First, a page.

The New Mexico LLC – The Most Private Entity in the USA

Wednesday, March 16th, 2016

One of our most frequent requests or inquiries is how to be “anonymous” or at least not have your name on public records when forming your company. With modern websites like CorporationWiki and state databases, the names of company owners are not only searchable but openly pushed into search results of search engines like Google.

Despite what you’ve heard from many people who push the use of Nevada or Delaware companies, in most cases the owners, Directors (of a Corporation) or Members (of an LLC) are going to be listed on a public database somewhere. This database is almost always searchable to the general public and if not, then an inquiry directly to the Secretary of State by an attorney or other authority will usually get the data they need.

This is where the New Mexico LLC comes into play. As of the date of this post, New Mexico does not require listing the names of the LLC Members on the Articles of Organization when forming the company. More importantly, New Mexico does not require an Annual Report that lists the name of the members. The Annual Report (which is called different things in different states: “Annual List”, “Statement of Information”, etc.) is basically how each state keeps track of a businesses address and owners. This is the big difference between New Mexico and other states: other states may not list the Members or Directors on the initial filing but almost all of them will require it on the Annual Report. New Mexico never asks for it.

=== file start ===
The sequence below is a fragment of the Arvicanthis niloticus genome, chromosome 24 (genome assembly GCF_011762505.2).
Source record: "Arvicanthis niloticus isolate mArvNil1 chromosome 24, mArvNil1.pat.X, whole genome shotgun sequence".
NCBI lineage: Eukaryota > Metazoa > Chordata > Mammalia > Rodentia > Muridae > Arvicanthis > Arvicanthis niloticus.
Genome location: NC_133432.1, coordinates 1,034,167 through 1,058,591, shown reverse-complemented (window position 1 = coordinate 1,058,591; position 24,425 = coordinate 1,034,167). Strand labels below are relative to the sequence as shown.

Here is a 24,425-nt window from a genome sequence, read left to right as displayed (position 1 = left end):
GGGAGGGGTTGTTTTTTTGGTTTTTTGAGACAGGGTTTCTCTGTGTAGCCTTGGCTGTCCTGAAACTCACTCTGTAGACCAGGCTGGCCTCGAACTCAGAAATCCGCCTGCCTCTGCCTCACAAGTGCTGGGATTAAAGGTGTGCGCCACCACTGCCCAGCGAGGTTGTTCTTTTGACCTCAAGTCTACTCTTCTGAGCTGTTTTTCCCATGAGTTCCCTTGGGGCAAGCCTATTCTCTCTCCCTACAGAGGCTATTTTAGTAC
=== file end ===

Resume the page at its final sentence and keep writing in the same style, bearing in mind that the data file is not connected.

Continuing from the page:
This means that as long as you have filed your LLC in New Mexico then the members (owners) are not going to be searchable and you will effectively be anonymous.

There are a few important things to note about the New Mexico LLC:

  • The Articles of Organization do require that you list the name and address of your Registered Agent. This is why we recommend you use a Professional Registered Agent, even if you form the company yourself. This will be another level of anonymity.
  • When you go to open a company bank account, the bank may have issues with the fact that there are no owners listed on any database. Typically this can be overcome with a copy of the Articles of Organization, a signed Operating Agreement and a banking resolution (we provide all of these to our clients).
  • Things may get more complicated when you go to obtain your Federal Employer Identification Number (FEIN or EIN); the IRS requires you to assign a person who is a member of the company to be the “responsible person”. As far as we know, EINs are generally not searchable by the public but this is where anonymity will begin to get more complicated. Some people use a trusted relative or other person to be this person.

So basically, you can form a New Mexico LLC, make sure to use a 3rd party as your Registered Agent and navigate the pitfalls that may come from opening a business bank account and you’ve achieved a level of privacy that most American’s would envy.

 

Urgent Alert for Nevada Corporations

Tuesday, June 23rd, 2015

Urgent Alert for Clients with Nevada Corporations: Additional State Fees Effective July 1st

Dear Clients,